[Sidrops] weak validation is unfit for production (Was: Reason for Outage report)

Job Snijders <job@ntt.net> Thu, 27 August 2020 14:28 UTC

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Date: Thu, 27 Aug 2020 14:28:27 +0000
From: Job Snijders <job@ntt.net>
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Subject: [Sidrops] weak validation is unfit for production (Was: Reason for Outage report)
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Dear all,

It pains me to write this email. It appears there is an increasingly
acrimonious situation in which RIPE NCC, Cloudflare, and NLNetLabs
representatives not only produce and publish insecure software, but also
argue towards erosion of the robustness of the object security RPKI
depends on.

I'm drawing harsh conclusions: the reality is that we are now 6 months
into /what should've been/ a simple bug report, but turned into a trench
war. Folks are digging in their heels deeper.  Attempts in this group to
bridge the knowledge gap have failed so far.

On Wed, Aug 26, 2020 at 08:24:42PM +0200, Martin Hoffmann wrote:
> Job Snijders wrote:
> > The current versions of routinator and ripe ncc's validator have weak
> > (lacking) support for manifest handling, there are other issues in
> > both softwares that don't yield errors where they should yield errors
> > related to manifest handling. Neither implementation handles
> > manifests correctly at the moment, so neither software currently can
> > be used to confirm the correct publication of manifest related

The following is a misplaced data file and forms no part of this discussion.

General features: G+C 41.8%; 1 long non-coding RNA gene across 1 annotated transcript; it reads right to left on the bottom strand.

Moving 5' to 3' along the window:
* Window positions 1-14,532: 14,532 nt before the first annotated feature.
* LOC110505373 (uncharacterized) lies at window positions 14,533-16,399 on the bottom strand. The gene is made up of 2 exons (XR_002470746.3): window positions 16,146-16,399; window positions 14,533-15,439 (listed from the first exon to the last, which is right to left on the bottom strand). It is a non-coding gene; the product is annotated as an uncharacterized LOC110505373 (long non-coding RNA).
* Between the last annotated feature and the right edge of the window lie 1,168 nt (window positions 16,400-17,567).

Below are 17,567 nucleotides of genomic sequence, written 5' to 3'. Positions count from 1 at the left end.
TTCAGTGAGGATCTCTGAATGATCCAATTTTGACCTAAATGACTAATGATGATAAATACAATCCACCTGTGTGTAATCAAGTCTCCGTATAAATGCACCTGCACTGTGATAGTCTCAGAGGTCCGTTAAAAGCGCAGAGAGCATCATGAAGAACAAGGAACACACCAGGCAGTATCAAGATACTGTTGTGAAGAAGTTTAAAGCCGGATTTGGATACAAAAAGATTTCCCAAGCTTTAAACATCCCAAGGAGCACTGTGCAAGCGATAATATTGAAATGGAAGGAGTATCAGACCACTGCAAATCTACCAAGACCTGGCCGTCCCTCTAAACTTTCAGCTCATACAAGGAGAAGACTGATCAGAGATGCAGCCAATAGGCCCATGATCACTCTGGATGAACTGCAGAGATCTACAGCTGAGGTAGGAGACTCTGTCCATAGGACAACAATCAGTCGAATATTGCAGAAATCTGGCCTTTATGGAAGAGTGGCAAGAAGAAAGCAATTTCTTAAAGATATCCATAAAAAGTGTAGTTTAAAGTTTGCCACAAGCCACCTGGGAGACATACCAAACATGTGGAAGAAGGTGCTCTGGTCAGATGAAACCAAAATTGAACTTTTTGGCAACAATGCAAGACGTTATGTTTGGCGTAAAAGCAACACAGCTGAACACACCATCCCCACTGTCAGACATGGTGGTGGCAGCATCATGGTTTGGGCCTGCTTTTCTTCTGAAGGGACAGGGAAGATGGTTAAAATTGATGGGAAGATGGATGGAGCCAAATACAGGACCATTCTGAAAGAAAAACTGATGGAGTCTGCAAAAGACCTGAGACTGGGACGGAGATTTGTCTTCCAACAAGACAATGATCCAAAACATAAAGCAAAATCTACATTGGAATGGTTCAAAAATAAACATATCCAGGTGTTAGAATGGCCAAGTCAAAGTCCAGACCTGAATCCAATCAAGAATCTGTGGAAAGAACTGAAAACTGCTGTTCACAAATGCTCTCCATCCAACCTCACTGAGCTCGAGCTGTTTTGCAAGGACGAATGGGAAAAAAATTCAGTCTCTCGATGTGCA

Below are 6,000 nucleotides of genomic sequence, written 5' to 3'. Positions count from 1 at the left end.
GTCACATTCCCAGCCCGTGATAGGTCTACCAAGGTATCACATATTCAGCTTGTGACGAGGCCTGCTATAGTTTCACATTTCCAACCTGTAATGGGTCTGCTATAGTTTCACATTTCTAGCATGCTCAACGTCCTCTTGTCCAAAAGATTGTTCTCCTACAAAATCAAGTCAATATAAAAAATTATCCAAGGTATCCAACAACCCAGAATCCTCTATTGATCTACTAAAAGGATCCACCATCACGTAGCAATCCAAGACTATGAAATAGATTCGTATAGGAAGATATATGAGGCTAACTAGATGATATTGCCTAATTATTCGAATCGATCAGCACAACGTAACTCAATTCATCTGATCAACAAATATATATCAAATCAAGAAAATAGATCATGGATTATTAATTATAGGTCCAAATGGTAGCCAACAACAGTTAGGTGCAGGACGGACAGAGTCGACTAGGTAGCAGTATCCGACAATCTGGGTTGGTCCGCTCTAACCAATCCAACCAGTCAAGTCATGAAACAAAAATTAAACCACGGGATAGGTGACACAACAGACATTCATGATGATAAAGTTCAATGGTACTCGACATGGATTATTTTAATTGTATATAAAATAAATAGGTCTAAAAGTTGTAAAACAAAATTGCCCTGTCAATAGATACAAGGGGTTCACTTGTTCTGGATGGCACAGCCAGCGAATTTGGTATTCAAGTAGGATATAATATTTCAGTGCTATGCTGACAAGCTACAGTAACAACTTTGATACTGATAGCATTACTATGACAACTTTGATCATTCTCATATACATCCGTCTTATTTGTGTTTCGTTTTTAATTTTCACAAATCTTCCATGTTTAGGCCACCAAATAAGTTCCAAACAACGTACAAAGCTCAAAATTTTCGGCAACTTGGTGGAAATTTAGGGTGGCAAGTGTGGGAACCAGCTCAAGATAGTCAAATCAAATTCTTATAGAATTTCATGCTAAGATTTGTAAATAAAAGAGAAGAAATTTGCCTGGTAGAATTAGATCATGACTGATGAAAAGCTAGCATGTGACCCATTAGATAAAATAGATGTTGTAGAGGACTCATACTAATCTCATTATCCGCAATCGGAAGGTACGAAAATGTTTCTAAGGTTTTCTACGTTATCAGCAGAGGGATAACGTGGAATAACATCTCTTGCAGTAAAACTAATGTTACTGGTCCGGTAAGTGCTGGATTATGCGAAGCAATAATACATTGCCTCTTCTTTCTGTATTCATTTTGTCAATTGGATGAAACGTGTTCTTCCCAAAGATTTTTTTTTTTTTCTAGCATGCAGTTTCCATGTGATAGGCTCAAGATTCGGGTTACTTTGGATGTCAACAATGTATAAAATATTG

> > data. :-(
> 
> To the best of my knowledge, Routinator and the RIPE NCC RPKI
> Validator handle manifests according to the specifications laid out in
> the relevant standards track IETF documents. 

The implementers of RIPE NCC's validator, Routinator, and OctoRPKI
entirely missed the point of WHY RPKI Manifests exist at all. The bigger
picture is ignored, one can't look at normative terms in a vacuum.

I quote from the INTRODUCTION of RFC6486:

    "A manifest is intended to allow an RP to detect unauthorized object
    removal or the substitution of stale versions of objects at a
    publication point."

A Manifest makes it possible for a validator software to react sanely
when data tampering is detected. Manifests exist to *protect* both the
issuing CA and the RP, failure to acknowledge the purpose of manifests
is akin to the famous quote "the operation was successful - but the
patient died". Did any CA ever wish for an incomplete view of their
routing intentions to be transformed into routing decisions? Zero CAs
want this.

One has to look further than the normative terms, one has to realize
what the implications are to routing in the global system and inevitably
the conclusion is to err on the side of caution. To be cynical about
what data is provided via an untrusted network input channel. Why
implement a virus scanner, which can detect virus files, but
subsequently doesn't do anything about it?

Manifests are the *only* mechanism to verify a publication point's
completeness and integrity. Neither Routinator nor RIPE NCC's software
attach any consequence to integrity issues at a publication point. Both
continue to emit as many VRPs as possible, regardless of whether the
publication point is complete to begin with! 

The datastructure of Route Origin Authorizations (ROAs) allows only a
single origin ASN per .roa file, this means network operators who wish
to grant permission to multiple ASNs (a common example: their own and
their customers' ASNs) to originate parts of their IP space, they *have*